(I would add that too close to the Galaxy's center terrestrial planets
might never form or would be ejected quickly because of the frequent
close passages of other stars.) In practice, what is the size of this
Galactic habitable zone? They argue for an apparently quite small
zone, though they provide no firm quantitative estimate. I would
certainly agree that the inner 300 light years, maybe the inner 1000
light years, of the Galaxy are probably not too hospitable. They list
a number of possible hazards that life toward the Galactic center
might face---ionizing radiation (but how strong would the radiation
have to be before the atmosphere of a planet would not protect life on
its surface?), strongly magnetized neutron stars (which are how
frequent?), and supernovae. Their primary concern seems to be with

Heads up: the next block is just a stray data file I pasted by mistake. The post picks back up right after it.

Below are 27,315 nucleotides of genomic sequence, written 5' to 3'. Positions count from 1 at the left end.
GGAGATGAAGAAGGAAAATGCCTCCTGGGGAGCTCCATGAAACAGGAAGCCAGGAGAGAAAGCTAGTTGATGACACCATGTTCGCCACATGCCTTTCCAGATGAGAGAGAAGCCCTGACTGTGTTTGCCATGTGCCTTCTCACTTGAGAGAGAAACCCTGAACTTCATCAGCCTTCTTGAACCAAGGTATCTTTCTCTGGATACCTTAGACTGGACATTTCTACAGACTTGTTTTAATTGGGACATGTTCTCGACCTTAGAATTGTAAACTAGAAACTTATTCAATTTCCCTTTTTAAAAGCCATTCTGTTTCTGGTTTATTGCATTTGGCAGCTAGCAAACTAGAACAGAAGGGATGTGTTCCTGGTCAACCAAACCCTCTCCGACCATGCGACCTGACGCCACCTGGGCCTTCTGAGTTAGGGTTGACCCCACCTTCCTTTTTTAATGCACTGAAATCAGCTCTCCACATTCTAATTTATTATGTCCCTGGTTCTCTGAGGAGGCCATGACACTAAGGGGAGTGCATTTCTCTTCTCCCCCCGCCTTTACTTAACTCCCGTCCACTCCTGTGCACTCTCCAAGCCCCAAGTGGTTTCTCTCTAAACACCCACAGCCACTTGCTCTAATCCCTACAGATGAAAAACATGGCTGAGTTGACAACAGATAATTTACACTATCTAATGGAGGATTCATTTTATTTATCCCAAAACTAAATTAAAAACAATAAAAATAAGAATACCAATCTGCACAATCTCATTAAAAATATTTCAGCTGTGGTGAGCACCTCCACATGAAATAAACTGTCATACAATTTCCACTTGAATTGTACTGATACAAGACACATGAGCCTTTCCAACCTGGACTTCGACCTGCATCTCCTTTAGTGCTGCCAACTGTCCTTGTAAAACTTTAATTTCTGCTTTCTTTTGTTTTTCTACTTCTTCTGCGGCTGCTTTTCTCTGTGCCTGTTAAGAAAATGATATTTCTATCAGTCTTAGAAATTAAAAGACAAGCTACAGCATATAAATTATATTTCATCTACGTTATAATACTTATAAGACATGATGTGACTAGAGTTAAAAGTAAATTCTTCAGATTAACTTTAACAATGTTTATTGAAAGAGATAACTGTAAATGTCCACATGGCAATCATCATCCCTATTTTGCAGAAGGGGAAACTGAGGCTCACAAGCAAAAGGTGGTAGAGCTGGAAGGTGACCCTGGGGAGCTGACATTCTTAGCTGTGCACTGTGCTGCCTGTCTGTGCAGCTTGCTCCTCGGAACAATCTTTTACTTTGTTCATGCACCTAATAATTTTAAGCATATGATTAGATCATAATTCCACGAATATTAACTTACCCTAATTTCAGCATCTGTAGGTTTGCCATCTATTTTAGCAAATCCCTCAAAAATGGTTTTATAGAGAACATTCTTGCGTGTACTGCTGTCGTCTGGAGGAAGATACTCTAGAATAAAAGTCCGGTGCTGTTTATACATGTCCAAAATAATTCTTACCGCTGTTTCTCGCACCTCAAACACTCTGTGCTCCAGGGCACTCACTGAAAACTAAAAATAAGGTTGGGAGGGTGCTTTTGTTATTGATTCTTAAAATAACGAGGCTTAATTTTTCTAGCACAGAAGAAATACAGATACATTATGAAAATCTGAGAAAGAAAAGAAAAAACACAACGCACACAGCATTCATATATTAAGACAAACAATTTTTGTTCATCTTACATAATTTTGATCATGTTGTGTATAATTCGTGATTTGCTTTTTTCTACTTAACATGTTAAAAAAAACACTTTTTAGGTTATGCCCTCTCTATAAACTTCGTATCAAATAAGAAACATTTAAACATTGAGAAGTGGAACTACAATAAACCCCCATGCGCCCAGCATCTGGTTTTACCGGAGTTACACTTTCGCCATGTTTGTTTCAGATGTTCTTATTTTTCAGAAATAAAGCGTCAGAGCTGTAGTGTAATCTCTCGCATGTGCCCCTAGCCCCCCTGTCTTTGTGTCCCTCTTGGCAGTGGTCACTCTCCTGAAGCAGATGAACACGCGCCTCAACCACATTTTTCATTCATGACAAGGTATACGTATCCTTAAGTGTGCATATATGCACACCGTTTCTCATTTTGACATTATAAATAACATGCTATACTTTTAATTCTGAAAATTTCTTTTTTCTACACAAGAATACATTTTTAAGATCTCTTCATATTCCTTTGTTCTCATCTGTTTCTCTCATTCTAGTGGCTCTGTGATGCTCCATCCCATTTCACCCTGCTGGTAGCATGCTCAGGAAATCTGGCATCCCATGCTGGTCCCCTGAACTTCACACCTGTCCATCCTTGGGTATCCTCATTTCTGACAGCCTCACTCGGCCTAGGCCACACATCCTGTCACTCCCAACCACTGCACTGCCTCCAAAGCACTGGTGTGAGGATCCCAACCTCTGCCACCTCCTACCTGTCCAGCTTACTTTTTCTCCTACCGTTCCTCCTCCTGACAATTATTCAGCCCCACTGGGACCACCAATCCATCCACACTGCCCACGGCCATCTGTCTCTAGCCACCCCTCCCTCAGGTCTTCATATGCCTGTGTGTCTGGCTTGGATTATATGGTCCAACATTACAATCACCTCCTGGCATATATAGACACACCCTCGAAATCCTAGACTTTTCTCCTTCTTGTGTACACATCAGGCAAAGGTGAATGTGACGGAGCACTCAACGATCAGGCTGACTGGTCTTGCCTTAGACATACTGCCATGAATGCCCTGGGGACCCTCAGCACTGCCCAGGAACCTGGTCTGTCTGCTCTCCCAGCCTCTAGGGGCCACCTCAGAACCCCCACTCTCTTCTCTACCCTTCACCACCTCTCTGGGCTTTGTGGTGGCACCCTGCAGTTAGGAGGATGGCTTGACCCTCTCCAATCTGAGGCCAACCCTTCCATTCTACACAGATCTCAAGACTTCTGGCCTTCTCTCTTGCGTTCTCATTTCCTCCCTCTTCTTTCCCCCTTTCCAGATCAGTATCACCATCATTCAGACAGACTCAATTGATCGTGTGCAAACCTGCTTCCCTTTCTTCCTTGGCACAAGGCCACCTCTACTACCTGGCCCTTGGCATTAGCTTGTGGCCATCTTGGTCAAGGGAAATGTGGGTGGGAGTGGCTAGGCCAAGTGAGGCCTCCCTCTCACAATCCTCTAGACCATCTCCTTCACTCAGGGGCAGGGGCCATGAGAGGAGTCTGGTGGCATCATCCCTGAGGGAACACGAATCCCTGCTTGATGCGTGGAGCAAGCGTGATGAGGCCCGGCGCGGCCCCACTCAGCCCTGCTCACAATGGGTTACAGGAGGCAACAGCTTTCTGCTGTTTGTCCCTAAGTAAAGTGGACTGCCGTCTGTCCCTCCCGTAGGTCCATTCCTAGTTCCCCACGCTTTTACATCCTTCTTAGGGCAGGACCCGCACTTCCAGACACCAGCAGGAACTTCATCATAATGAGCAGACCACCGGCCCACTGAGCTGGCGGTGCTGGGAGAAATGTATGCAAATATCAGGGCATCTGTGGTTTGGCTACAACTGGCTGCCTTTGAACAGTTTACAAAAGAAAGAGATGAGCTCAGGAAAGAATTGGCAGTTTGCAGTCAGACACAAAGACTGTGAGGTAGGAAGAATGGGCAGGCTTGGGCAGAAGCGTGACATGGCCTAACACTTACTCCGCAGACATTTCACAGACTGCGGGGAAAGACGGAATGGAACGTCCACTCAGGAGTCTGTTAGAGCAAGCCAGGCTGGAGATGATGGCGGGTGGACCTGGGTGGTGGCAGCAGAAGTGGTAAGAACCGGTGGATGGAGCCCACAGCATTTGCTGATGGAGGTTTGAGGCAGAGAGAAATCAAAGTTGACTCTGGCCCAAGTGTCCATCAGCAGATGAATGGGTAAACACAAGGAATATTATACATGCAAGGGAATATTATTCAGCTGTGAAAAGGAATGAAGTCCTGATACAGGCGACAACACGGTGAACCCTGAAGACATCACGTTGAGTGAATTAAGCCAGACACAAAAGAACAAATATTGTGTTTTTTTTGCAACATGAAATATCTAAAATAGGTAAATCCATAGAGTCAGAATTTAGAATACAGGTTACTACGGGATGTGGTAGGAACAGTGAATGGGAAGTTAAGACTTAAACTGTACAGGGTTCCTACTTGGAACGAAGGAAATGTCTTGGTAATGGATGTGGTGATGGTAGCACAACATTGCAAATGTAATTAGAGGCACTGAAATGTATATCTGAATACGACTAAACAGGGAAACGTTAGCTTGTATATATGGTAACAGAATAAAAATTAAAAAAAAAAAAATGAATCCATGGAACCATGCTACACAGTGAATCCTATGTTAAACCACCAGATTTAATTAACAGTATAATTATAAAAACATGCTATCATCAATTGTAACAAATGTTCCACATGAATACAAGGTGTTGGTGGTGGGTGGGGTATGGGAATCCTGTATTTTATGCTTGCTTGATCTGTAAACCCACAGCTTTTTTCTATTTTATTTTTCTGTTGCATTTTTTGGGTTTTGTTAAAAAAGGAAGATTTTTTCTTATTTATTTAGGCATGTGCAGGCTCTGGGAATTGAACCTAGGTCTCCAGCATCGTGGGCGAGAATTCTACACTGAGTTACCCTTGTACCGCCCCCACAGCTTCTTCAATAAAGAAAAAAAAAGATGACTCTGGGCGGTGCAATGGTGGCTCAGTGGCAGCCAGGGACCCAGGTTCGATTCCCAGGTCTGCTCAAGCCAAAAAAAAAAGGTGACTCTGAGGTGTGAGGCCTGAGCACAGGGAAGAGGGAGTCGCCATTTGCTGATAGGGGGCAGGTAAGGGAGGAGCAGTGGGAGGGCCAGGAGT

supernovae, but they also seem to neglect one favorable aspect of the
inner regions of the Galaxy. The interstellar gas density in the
inner regions of the Galaxy is higher than near the Sun (and many
supernovae occur in or near quite dense molecular clouds). This
higher gas density should also decrease the effects of nearby
supernovae on planets with life. Moreover, it's also worth noting
that the Sun is currently inside a cavity of hot gas known as the
Local Bubble. This cavity may have been formed by one or more
supernovae within the (astronomically) recent past. Obviously, life
on Earth survived. Similarly, they provide no outer radius for their
Galactic habitable zone, but assert that there must be one based on
the general decrease of "metals" as one goes outward from the Galactic
center. It is true that there is such a general decrease, but there
is also considerable scatter about the general trend. Thus, the outer
radius is probably far more "fuzzy" than they describe it.

On the topic of the Galaxy's habitable zone, the authors seem to imply
that the Sun has little or no interaction with the Galaxy's spiral
arms and that the inter-arm regions of a spiral galaxy have a lower